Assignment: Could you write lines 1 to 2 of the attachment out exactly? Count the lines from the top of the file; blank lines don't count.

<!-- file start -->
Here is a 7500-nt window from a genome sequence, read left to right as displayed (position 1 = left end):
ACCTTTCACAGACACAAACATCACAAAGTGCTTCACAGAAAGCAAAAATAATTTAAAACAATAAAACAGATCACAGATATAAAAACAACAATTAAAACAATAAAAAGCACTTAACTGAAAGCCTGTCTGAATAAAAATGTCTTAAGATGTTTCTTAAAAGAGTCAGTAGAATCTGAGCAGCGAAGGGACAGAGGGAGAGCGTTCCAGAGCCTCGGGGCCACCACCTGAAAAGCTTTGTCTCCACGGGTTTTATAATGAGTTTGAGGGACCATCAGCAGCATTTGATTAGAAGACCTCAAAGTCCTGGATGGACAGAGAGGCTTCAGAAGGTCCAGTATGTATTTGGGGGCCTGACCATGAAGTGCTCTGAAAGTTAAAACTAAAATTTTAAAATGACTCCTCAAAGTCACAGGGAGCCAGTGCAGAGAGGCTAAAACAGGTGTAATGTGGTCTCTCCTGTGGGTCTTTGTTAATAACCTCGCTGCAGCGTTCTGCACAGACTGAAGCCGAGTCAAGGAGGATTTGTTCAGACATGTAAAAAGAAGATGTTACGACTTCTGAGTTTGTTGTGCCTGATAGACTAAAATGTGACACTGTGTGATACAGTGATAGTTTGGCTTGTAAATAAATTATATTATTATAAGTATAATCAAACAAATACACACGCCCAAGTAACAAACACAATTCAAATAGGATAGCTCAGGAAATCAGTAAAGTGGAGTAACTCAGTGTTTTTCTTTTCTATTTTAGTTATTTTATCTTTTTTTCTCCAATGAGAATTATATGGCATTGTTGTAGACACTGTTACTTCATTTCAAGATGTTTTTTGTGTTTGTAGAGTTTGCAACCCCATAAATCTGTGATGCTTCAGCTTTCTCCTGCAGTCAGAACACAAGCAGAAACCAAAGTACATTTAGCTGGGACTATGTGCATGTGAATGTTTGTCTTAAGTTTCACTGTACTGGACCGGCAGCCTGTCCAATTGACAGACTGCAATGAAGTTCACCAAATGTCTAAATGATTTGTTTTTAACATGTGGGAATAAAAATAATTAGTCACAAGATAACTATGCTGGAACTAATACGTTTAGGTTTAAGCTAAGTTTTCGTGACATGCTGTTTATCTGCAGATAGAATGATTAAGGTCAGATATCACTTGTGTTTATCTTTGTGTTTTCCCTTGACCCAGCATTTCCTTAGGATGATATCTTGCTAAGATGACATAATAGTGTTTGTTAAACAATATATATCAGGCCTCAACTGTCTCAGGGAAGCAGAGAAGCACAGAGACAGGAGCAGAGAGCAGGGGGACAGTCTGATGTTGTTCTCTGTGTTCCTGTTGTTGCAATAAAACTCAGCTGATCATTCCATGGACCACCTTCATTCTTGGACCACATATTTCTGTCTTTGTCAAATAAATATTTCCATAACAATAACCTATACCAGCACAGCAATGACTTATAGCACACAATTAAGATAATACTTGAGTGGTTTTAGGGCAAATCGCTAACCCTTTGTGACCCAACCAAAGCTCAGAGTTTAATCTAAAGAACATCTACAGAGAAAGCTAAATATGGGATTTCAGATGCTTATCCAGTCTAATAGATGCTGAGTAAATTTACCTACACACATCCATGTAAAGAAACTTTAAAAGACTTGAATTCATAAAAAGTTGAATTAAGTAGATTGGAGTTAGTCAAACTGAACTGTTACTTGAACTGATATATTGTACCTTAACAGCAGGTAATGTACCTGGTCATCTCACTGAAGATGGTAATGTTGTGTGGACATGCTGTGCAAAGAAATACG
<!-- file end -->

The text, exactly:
Here is a 7500-nt window from a genome sequence, read left to right as displayed (position 1 = left end):
ACCTTTCACAGACACAAACATCACAAAGTGCTTCACAGAAAGCAAAAATAATTTAAAACAATAAAACAGATCACAGATATAAAAACAACAATTAAAACAATAAAAAGCACTTAACTGAAAGCCTGTCTGAATAAAAATGTCTTAAGATGTTTCTTAAAAGAGTCAGTAGAATCTGAGCAGCGAAGGGACAGAGGGAGAGCGTTCCAGAGCCTCGGGGCCACCACCTGAAAAGCTTTGTCTCCACGGGTTTTATAATGAGTTTGAGGGACCATCAGCAGCATTTGATTAGAAGACCTCAAAGTCCTGGATGGACAGAGAGGCTTCAGAAGGTCCAGTATGTATTTGGGGGCCTGACCATGAAGTGCTCTGAAAGTTAAAACTAAAATTTTAAAATGACTCCTCAAAGTCACAGGGAGCCAGTGCAGAGAGGCTAAAACAGGTGTAATGTGGTCTCTCCTGTGGGTCTTTGTTAATAACCTCGCTGCAGCGTTCTGCACAGACTGAAGCCGAGTCAAGGAGGATTTGTTCAGACATGTAAAAAGAAGATGTTACGACTTCTGAGTTTGTTGTGCCTGATAGACTAAAATGTGACACTGTGTGATACAGTGATAGTTTGGCTTGTAAATAAATTATATTATTATAAGTATAATCAAACAAATACACACGCCCAAGTAACAAACACAATTCAAATAGGATAGCTCAGGAAATCAGTAAAGTGGAGTAACTCAGTGTTTTTCTTTTCTATTTTAGTTATTTTATCTTTTTTTCTCCAATGAGAATTATATGGCATTGTTGTAGACACTGTTACTTCATTTCAAGATGTTTTTTGTGTTTGTAGAGTTTGCAACCCCATAAATCTGTGATGCTTCAGCTTTCTCCTGCAGTCAGAACACAAGCAGAAACCAAAGTACATTTAGCTGGGACTATGTGCATGTGAATGTTTGTCTTAAGTTTCACTGTACTGGACCGGCAGCCTGTCCAATTGACAGACTGCAATGAAGTTCACCAAATGTCTAAATGATTTGTTTTTAACATGTGGGAATAAAAATAATTAGTCACAAGATAACTATGCTGGAACTAATACGTTTAGGTTTAAGCTAAGTTTTCGTGACATGCTGTTTATCTGCAGATAGAATGATTAAGGTCAGATATCACTTGTGTTTATCTTTGTGTTTTCCCTTGACCCAGCATTTCCTTAGGATGATATCTTGCTAAGATGACATAATAGTGTTTGTTAAACAATATATATCAGGCCTCAACTGTCTCAGGGAAGCAGAGAAGCACAGAGACAGGAGCAGAGAGCAGGGGGACAGTCTGATGTTGTTCTCTGTGTTCCTGTTGTTGCAATAAAACTCAGCTGATCATTCCATGGACCACCTTCATTCTTGGACCACATATTTCTGTCTTTGTCAAATAAATATTTCCATAACAATAACCTATACCAGCACAGCAATGACTTATAGCACACAATTAAGATAATACTTGAGTGGTTTTAGGGCAAATCGCTAACCCTTTGTGACCCAACCAAAGCTCAGAGTTTAATCTAAAGAACATCTACAGAGAAAGCTAAATATGGGATTTCAGATGCTTATCCAGTCTAATAGATGCTGAGTAAATTTACCTACACACATCCATGTAAAGAAACTTTAAAAGACTTGAATTCATAAAAAGTTGAATTAAGTAGATTGGAGTTAGTCAAACTGAACTGTTACTTGAACTGATATATTGTACCTTAACAGCAGGTAATGTACCTGGTCATCTCACTGAAGATGGTAATGTTGTGTGGACATGCTGTGCAAAGAAATACG